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    Re: Significant Security Hole IE6, Possibly 5X (Win XPP SP1 IE6SP1)

    <P ID="edit" class=small>(Edited by jscher2000 on 28-Jan-04 22:04. See IMPORTANT NOTE)</P>Let's take these one at a time, in mostly backwards order:

    1. <LI>URL Spoofing

      The idea here is that your browser address bar can display the wrong URL for a web site when a special character is inserted into it. For more information, see this thread from earlier this month.

      <LI>File Download Extension Spoofing

      As shown in the picture below, a dangerous HTML application file can appear in the Open/Save dialog to be a legitimate file (although perhaps the ... and the missing file type will tip you off that something is weird). As recommended in the fourth link above, always choose Save if you do not totally trust the source. Choosing save will show you that something is very definitely weird and you can cancel the save. Obviously some people will not be so careful, but you should be.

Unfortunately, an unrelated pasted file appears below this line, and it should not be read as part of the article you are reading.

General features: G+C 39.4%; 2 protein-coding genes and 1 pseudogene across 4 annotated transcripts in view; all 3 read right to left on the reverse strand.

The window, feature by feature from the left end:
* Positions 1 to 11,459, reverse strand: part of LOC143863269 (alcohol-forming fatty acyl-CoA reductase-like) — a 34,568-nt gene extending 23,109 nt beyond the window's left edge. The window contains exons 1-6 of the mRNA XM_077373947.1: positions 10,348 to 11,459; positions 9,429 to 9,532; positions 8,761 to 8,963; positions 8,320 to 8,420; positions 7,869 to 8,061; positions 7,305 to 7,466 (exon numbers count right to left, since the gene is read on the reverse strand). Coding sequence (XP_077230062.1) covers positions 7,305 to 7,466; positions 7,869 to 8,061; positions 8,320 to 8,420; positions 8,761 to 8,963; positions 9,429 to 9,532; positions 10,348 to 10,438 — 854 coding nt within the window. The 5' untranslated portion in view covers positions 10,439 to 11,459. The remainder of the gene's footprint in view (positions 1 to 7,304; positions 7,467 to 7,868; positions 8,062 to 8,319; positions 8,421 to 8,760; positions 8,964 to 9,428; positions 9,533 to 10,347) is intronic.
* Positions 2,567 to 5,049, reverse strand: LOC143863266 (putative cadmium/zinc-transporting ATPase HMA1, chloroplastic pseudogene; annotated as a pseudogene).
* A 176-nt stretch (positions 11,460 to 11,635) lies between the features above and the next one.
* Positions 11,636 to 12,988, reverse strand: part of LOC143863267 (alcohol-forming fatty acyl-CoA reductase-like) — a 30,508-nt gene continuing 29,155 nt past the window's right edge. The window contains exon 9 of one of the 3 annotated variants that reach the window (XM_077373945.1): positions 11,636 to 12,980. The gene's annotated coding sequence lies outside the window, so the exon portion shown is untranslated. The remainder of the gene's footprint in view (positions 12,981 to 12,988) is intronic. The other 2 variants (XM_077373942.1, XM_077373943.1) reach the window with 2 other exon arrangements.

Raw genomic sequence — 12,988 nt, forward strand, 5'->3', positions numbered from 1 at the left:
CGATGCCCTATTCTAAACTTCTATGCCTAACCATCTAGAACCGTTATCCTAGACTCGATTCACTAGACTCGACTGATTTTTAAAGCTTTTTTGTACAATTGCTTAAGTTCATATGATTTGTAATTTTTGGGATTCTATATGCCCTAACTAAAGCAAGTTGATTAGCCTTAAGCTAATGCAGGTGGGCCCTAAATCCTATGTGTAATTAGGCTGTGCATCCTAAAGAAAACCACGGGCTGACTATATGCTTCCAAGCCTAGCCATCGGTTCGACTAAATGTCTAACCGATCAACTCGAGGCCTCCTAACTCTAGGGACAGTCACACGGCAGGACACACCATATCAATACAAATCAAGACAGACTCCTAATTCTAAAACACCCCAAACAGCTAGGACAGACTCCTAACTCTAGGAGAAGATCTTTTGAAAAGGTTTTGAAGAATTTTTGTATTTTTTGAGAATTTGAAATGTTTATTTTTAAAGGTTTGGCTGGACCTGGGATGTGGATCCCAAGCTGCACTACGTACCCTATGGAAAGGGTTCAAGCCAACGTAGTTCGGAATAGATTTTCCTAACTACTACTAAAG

IMPORTANT NOTE: I used the malware.com site to study the vulnerability because I didn't click the fourth link above. However, the fourth link above appears to be a safer site.

      By the way, the reason an HTA files is more dangerous than an HTML file is that it runs without security restrictions, ignoring the concept of security zones. This is necessary to take full advantage of the programmable functionality of Windows, but with 20-20 hindsight, Microsoft probably never should have invented this technology.

      <LI>That first one...

      I don't understand this issue. How is someone going to get a malicious folder onto my computer? I think if this is a serious issue for Windows XP, it should be discussed on that board, not here in IE.
    Hope this helps explain some of the above.
    Attached Images Attached Images

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    Re: Significant Security Hole IE6, Possibly 5X (Win XPP SP1 IE6SP1)

    As to URL spoofing, I don't think it's enough to be skeptical and anyone who is frequenting or knows the Lounge probably already has a healthy modicum of security skepticism. These quick steps may help in addition to the useful suggestions you gave on the linked thread on spoofed urls: